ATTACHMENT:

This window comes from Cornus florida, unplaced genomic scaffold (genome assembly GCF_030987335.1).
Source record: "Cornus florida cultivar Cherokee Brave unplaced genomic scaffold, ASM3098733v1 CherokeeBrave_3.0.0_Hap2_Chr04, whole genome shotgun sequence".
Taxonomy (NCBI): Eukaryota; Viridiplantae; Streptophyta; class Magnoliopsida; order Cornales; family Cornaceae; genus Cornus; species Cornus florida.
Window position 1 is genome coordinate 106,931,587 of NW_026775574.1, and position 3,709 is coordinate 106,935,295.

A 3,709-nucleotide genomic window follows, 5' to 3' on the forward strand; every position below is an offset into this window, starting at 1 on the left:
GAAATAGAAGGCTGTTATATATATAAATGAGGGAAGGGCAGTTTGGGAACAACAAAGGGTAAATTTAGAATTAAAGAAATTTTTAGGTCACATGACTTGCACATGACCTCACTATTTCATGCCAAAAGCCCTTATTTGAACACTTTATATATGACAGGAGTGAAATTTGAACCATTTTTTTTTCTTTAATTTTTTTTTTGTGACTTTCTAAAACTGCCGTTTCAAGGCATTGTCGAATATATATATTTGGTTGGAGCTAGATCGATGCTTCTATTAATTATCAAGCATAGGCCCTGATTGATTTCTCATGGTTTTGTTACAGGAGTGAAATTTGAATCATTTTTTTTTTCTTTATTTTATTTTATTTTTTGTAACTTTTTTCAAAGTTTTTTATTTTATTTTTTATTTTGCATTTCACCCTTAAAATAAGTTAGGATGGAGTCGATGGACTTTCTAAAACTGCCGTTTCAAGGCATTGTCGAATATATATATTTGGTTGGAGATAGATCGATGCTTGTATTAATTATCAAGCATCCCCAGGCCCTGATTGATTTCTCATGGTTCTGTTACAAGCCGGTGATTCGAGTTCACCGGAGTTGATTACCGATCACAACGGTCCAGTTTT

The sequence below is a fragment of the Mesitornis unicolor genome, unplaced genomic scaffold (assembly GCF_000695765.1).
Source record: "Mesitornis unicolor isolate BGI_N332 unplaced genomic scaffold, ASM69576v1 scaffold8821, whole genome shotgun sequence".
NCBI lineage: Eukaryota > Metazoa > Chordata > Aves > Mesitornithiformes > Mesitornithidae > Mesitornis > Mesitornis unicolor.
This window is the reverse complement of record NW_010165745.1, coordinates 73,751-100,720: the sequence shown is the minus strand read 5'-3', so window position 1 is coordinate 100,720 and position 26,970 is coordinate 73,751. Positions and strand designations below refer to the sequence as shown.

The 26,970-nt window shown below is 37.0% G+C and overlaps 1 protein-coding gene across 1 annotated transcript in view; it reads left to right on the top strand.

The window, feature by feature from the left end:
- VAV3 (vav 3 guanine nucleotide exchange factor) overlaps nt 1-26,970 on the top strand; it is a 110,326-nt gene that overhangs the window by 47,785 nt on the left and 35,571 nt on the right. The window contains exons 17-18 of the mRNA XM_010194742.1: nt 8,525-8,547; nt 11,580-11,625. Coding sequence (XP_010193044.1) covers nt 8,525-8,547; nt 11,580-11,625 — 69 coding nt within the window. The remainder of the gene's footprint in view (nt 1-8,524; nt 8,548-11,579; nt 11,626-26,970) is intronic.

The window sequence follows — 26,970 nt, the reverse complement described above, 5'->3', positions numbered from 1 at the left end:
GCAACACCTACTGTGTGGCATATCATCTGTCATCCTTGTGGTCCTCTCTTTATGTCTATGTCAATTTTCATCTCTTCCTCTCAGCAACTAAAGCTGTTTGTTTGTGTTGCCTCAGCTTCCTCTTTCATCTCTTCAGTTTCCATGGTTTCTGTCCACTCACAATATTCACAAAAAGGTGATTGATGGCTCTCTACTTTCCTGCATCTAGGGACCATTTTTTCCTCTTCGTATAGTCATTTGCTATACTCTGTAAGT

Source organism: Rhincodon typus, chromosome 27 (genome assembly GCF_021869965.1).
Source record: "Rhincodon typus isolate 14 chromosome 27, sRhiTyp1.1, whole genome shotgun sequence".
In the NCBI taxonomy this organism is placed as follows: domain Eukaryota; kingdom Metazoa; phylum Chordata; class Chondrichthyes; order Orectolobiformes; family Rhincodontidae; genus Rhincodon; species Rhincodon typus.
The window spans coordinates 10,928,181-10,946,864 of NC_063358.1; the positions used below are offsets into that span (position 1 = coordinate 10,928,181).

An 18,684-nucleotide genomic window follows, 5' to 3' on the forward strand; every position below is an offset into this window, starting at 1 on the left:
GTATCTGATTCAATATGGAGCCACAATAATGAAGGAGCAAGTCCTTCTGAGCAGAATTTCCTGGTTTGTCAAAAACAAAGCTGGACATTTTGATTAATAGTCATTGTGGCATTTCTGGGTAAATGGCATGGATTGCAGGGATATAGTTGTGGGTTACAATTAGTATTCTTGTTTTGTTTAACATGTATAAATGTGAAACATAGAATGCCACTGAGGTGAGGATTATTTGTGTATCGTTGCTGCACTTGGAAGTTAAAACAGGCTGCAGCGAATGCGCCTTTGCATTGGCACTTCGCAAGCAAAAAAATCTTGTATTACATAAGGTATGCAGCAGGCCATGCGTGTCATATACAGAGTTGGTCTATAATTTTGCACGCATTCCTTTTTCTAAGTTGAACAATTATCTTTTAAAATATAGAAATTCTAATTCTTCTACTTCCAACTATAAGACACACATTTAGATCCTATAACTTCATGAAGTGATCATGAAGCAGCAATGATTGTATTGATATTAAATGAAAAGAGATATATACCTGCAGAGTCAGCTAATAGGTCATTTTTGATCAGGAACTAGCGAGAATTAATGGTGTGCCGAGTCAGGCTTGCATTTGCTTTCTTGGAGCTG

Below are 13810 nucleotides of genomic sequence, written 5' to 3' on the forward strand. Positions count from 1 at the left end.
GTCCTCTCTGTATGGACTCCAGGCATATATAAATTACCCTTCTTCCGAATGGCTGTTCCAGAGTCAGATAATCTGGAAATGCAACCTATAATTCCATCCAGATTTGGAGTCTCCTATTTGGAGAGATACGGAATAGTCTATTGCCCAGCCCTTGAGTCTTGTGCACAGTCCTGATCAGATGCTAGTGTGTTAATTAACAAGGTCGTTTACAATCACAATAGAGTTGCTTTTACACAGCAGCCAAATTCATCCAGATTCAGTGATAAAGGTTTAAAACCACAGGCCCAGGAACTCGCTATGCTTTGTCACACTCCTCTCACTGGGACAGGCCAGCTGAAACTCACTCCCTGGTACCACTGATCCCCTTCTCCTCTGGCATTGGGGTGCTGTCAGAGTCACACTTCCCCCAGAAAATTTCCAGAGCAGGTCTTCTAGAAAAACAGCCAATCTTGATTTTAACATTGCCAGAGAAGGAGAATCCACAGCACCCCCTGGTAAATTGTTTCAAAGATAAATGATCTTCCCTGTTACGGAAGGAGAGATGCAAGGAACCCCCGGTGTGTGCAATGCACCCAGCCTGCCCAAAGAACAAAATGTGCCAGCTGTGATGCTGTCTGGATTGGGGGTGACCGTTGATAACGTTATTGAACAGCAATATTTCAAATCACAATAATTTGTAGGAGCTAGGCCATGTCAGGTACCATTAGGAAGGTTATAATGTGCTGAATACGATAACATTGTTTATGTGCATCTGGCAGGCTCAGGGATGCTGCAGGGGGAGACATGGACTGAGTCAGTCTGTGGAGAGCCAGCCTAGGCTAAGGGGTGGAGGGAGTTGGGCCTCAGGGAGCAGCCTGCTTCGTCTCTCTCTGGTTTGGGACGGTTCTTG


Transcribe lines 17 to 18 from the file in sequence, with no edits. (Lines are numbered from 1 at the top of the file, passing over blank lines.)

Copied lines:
Source record: "Rhincodon typus isolate 14 chromosome 27, sRhiTyp1.1, whole genome shotgun sequence".
In the NCBI taxonomy this organism is placed as follows: domain Eukaryota; kingdom Metazoa; phylum Chordata; class Chondrichthyes; order Orectolobiformes; family Rhincodontidae; genus Rhincodon; species Rhincodon typus.